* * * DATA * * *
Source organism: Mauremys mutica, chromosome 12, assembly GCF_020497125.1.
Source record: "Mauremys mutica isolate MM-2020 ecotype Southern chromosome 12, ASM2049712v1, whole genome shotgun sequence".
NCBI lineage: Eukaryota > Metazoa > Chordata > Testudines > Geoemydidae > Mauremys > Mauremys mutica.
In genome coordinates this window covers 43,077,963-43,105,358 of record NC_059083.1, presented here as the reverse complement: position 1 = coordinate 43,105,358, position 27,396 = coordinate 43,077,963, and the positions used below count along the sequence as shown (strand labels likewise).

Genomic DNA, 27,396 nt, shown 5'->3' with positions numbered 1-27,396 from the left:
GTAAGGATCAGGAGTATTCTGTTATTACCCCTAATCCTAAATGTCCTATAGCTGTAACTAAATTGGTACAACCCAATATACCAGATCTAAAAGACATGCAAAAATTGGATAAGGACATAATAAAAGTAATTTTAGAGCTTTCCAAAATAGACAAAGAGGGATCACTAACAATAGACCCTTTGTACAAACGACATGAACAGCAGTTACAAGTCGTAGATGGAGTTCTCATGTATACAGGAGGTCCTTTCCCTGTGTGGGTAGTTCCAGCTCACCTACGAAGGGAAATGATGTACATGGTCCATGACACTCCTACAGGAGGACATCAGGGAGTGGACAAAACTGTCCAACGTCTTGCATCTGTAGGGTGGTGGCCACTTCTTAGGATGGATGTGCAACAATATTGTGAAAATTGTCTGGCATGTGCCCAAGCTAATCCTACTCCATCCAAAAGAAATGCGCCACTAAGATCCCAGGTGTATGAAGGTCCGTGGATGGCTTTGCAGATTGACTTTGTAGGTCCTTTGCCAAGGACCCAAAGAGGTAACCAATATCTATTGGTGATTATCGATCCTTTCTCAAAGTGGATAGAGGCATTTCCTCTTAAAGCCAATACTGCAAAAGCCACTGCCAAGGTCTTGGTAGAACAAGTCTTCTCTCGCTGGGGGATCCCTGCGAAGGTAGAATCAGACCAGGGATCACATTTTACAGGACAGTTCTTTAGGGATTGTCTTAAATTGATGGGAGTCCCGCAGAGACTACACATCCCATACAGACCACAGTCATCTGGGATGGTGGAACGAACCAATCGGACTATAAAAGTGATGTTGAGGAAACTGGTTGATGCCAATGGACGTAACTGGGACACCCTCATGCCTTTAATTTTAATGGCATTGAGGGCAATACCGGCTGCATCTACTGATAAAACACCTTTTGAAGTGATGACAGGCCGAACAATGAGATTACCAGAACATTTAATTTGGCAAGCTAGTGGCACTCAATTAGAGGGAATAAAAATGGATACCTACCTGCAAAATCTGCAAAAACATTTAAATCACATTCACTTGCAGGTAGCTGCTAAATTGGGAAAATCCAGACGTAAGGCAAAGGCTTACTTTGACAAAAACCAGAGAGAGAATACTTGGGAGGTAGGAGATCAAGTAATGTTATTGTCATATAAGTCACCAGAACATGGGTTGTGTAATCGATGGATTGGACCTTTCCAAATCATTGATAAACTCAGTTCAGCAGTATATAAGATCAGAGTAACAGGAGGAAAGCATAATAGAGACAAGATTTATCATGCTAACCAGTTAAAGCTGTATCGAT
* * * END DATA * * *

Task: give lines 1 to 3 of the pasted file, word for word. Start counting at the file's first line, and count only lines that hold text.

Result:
Source organism: Mauremys mutica, chromosome 12, assembly GCF_020497125.1.
Source record: "Mauremys mutica isolate MM-2020 ecotype Southern chromosome 12, ASM2049712v1, whole genome shotgun sequence".
NCBI lineage: Eukaryota > Metazoa > Chordata > Testudines > Geoemydidae > Mauremys > Mauremys mutica.